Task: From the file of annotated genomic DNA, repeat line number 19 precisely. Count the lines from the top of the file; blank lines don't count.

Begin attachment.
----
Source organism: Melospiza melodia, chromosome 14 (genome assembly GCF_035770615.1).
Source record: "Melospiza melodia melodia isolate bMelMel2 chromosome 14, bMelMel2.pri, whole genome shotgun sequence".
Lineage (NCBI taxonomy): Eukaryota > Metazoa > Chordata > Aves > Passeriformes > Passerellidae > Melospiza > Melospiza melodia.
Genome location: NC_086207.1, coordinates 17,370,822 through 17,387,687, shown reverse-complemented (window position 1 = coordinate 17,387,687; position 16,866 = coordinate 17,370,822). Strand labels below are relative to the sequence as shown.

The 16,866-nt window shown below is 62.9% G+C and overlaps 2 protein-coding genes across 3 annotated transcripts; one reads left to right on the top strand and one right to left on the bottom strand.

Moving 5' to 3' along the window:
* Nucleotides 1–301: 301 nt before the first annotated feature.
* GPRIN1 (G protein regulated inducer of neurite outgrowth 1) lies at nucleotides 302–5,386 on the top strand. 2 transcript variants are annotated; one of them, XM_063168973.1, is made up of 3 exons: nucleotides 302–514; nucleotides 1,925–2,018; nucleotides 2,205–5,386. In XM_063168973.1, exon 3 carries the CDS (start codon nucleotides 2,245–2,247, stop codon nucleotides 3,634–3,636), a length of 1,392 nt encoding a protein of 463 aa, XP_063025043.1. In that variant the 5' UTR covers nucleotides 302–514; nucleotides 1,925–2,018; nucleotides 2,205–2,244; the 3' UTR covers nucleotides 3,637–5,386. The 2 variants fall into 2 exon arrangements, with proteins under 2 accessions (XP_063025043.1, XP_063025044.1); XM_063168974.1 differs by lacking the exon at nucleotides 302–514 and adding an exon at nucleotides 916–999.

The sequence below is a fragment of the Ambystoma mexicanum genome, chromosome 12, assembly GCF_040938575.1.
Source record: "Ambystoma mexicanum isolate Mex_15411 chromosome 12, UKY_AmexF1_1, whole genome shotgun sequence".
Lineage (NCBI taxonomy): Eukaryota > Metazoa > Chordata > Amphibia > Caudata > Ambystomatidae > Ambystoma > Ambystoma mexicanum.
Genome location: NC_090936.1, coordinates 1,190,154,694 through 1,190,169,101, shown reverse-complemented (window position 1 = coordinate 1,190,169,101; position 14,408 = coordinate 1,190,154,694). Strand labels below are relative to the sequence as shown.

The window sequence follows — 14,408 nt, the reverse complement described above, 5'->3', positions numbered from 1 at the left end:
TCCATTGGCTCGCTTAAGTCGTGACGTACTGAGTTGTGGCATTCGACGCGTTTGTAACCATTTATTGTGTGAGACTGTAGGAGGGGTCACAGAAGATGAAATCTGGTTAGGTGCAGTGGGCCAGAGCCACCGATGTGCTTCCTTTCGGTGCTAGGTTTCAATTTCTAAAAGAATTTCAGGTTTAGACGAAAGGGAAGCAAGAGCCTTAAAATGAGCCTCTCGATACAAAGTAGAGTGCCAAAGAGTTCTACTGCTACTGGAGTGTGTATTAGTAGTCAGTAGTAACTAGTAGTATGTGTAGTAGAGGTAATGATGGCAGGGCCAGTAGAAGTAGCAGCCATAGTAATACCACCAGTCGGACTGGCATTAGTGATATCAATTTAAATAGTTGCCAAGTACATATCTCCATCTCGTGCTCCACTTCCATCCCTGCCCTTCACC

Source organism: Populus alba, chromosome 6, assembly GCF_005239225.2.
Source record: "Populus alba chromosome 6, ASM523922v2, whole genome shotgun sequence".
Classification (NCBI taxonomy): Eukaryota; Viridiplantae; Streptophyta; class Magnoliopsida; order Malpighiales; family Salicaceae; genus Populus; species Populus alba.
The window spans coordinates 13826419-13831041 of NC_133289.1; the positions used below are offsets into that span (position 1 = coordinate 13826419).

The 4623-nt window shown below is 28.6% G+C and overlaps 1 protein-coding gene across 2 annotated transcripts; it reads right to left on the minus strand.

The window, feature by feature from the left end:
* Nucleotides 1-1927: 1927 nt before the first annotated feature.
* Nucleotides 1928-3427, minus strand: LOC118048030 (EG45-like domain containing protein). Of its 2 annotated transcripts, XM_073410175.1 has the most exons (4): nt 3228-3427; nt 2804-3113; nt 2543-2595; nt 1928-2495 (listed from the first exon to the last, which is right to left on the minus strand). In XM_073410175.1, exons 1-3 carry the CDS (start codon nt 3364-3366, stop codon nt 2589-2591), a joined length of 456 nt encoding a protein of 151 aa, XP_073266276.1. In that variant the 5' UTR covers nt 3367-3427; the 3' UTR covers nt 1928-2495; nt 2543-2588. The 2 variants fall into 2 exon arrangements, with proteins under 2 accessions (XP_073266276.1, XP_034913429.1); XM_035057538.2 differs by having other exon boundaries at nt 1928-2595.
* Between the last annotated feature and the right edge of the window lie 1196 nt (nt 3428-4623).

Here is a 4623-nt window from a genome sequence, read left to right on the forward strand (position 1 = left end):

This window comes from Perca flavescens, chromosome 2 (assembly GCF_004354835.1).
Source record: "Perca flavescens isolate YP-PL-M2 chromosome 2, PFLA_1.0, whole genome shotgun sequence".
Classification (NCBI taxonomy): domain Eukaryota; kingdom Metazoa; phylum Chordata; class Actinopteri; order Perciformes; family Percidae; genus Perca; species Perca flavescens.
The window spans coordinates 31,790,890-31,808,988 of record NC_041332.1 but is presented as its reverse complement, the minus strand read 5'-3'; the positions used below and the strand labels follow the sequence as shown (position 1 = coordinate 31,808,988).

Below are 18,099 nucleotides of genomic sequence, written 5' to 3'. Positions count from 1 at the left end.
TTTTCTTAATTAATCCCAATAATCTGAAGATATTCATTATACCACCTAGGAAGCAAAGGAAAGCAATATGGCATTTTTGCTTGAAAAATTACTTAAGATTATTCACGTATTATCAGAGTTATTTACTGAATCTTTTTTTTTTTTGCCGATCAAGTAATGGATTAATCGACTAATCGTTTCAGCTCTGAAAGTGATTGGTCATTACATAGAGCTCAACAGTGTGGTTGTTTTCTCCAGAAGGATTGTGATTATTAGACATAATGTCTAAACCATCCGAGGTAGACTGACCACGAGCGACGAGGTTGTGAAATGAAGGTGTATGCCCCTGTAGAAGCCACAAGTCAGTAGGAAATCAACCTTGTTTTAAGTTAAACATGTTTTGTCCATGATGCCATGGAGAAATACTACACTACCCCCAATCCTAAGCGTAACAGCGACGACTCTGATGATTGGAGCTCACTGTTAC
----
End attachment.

The 4623-nt window shown below is 28.6% G+C and overlaps 1 protein-coding gene across 2 annotated transcripts; it reads right to left on the minus strand.